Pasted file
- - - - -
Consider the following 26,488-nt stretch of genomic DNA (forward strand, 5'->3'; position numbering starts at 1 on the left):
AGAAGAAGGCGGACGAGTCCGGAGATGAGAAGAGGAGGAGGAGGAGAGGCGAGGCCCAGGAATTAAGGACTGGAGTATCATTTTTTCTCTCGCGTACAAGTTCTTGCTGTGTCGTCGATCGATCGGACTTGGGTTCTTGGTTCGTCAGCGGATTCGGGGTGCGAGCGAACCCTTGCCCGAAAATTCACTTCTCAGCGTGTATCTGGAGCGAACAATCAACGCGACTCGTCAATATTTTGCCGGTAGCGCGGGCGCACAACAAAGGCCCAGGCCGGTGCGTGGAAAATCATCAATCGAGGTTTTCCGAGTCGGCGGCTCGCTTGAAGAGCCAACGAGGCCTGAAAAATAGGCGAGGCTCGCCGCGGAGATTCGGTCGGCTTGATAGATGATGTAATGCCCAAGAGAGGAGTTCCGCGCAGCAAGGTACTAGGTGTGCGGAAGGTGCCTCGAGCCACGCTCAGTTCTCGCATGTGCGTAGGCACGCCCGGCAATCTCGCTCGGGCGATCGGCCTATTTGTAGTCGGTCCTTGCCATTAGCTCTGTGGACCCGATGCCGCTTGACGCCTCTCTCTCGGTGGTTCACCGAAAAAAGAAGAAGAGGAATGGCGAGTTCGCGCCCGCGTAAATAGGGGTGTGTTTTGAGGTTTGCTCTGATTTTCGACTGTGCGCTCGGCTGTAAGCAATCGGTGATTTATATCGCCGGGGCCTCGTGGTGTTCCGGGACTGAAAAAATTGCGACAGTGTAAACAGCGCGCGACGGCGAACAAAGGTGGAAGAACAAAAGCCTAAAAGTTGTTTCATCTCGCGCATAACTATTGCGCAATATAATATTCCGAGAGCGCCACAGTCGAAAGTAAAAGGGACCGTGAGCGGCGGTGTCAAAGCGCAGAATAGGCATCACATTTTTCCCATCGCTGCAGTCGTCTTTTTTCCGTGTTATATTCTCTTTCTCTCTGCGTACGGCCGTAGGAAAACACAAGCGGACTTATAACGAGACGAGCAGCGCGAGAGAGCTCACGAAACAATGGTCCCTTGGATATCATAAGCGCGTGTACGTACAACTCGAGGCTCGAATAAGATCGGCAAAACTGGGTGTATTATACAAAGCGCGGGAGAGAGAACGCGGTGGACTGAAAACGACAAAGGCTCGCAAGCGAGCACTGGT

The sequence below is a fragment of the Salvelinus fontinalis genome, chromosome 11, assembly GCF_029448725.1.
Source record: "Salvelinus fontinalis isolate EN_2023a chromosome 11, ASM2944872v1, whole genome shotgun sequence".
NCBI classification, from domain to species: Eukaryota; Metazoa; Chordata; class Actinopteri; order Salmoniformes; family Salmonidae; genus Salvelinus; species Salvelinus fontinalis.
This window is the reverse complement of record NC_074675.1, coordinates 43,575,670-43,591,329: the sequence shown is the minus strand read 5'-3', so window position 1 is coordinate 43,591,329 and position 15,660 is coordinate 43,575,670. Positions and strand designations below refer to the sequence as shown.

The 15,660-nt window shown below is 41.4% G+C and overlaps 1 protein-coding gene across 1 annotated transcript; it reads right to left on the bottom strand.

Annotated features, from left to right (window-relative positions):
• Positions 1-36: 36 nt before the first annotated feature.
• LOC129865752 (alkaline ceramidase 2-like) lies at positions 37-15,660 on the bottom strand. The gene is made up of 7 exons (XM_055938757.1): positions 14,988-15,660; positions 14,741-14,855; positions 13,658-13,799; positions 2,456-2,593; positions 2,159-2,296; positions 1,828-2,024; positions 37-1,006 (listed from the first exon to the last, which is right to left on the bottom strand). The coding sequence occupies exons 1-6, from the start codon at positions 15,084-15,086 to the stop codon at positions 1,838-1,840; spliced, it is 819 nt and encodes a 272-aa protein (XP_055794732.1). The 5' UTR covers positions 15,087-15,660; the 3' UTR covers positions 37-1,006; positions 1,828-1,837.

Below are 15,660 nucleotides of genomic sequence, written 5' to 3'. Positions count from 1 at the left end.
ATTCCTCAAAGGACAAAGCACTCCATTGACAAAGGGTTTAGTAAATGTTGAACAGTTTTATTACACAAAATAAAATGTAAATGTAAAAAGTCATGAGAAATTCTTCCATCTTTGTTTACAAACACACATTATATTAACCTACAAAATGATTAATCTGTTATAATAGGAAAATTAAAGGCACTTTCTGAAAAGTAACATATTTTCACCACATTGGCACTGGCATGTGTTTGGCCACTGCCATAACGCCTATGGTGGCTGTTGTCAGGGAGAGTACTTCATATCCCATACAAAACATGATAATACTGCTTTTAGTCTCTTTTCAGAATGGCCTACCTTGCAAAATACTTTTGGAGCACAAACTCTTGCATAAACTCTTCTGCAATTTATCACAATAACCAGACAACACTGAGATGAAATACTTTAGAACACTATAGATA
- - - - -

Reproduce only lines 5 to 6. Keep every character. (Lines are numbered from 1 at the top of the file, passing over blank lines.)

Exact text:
NCBI classification, from domain to species: Eukaryota; Metazoa; Chordata; class Actinopteri; order Salmoniformes; family Salmonidae; genus Salvelinus; species Salvelinus fontinalis.
This window is the reverse complement of record NC_074675.1, coordinates 43,575,670-43,591,329: the sequence shown is the minus strand read 5'-3', so window position 1 is coordinate 43,591,329 and position 15,660 is coordinate 43,575,670. Positions and strand designations below refer to the sequence as shown.